The Europeans: A Sketch

The Europeans: A Sketch

by Henry James
     
 

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An incomparable Henry Jamess novel in a new edition

Featuring a new introduction, it is a brilliant and sophisticated satire of manners and morals in the best Jamesian tradition. The Europeans, one of James's most popular and optimistic novels, has at its center an expatriated American raised in Europe who, determined to find a new husband, flees

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Overview

An incomparable Henry Jamess novel in a new edition

Featuring a new introduction, it is a brilliant and sophisticated satire of manners and morals in the best Jamesian tradition. The Europeans, one of James's most popular and optimistic novels, has at its center an expatriated American raised in Europe who, determined to find a new husband, flees from her crumbling marriage and travels to Boston with her younger brother.

For more than seventy years, Penguin has been the leading publisher of classic literature in the English-speaking world. With more than 1,700 titles, Penguin Classics represents a global bookshelf of the best works throughout history and across genres and disciplines. Readers trust the series to provide authoritative texts enhanced by introductions and notes by distinguished scholars and contemporary authors, as well as up-to-date translations by award-winning translators.

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From the Publisher
“He is as solitary in the history of the novel as Shakespeare in the history of poetry."—Graham Greene

Product Details

ISBN-13:
9780141441405
Publisher:
Penguin Publishing Group
Publication date:
06/24/2008
Edition description:
Revised
Pages:
224
Sales rank:
750,435
Product dimensions:
4.90(w) x 7.60(h) x 0.70(d)
Age Range:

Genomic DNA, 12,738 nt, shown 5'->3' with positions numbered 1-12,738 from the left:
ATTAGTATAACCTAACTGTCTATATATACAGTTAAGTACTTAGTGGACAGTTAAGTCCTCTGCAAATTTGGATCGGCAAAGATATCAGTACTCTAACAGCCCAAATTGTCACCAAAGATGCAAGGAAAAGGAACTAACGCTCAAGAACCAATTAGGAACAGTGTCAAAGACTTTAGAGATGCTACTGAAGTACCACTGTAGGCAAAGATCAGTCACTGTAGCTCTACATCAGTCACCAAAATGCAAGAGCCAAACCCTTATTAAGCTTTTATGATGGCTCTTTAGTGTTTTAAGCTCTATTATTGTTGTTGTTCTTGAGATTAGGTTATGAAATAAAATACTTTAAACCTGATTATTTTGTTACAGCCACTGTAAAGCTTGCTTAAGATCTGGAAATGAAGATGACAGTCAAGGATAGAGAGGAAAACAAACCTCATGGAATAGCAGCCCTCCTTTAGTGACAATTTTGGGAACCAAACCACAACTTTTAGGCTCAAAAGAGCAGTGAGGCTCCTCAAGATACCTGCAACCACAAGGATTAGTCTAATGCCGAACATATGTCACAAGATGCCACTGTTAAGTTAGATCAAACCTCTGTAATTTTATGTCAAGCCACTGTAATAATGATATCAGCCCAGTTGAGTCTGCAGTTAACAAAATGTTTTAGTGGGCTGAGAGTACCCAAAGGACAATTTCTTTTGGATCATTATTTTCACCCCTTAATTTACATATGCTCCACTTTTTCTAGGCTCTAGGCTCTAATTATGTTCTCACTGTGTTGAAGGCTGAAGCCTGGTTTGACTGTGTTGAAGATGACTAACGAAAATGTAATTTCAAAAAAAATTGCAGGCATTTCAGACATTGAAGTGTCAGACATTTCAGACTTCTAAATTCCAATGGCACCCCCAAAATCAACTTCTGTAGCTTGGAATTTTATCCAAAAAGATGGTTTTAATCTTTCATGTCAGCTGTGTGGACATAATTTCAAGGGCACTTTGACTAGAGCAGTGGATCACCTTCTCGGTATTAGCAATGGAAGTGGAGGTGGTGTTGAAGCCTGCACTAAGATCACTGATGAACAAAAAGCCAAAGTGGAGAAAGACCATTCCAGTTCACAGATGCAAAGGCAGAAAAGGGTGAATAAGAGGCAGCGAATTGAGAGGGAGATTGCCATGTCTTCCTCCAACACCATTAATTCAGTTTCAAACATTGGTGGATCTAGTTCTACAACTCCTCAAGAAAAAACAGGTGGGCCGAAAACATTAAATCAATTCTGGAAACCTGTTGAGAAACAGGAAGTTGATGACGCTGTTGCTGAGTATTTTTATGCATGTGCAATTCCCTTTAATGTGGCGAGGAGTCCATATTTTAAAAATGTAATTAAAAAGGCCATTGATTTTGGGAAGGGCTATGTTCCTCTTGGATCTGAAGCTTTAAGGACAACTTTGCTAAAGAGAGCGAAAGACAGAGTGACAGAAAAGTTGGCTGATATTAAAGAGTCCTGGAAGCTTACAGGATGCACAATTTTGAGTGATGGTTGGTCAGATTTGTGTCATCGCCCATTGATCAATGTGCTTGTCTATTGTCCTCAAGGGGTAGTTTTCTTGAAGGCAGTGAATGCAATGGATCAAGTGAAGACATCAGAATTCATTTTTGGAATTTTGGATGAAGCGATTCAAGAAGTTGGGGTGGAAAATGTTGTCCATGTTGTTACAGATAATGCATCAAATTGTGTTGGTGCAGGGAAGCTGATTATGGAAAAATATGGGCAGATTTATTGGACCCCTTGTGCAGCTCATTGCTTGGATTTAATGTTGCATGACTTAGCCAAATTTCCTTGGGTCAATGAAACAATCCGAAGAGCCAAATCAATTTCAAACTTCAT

18 Years

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From the Publisher
“He is as solitary in the history of the novel as Shakespeare in the history of poetry."—Graham Greene

Meet the Author

Henry James (1843-1916), born in New York City, was the son of noted religious philosopher Henry James, Sr., and brother of eminent psychologist and philosopher William James. He spent his early life in America and studied in Geneva, London and Paris during his adolescence to gain the worldly experience so prized by his father. He lived in Newport, went briefly to Harvard Law School, and in 1864 began to contribute both criticism and tales to magazines.

In 1869, and then in 1872-74, he paid visits to Europe and began his first novel, Roderick Hudson. Late in 1875 he settled in Paris, where he met Turgenev, Flaubert, and Zola, and wrote The American (1877). In December 1876 he moved to London, where two years later he achieved international fame with Daisy Miller. Other famous works include Washington Square (1880), The Portrait of a Lady (1881), The Princess Casamassima (1886), The Aspern Papers (1888), The Turn of the Screw (1898), and three large novels of the new century, The Wings of the Dove (1902), The Ambassadors (1903) and The Golden Bowl (1904). In 1905 he revisited the United States and wrote The American Scene (1907).

During his career he also wrote many works of criticism and travel. Although old and ailing, he threw himself into war work in 1914, and in 1915, a few months before his death, he became a British subject. In 1916 King George V conferred the Order of Merit on him. He died in London in February 1916.

Philip Horne has spent a decade looking at the thousands of James's letters in archives in the United States and Europe. A Reader in English Literature at University College, London, he is the author of Henry James and Revision and the editor of the Penguin Classics edition of James's The Tragic Muse.

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Brief Biography

Date of Birth:
April 15, 1843
Date of Death:
February 28, 1916
Place of Birth:
New York, New York
Place of Death:
London, England
Education:
Attended school in France and Switzerland; Harvard Law School, 1862-63

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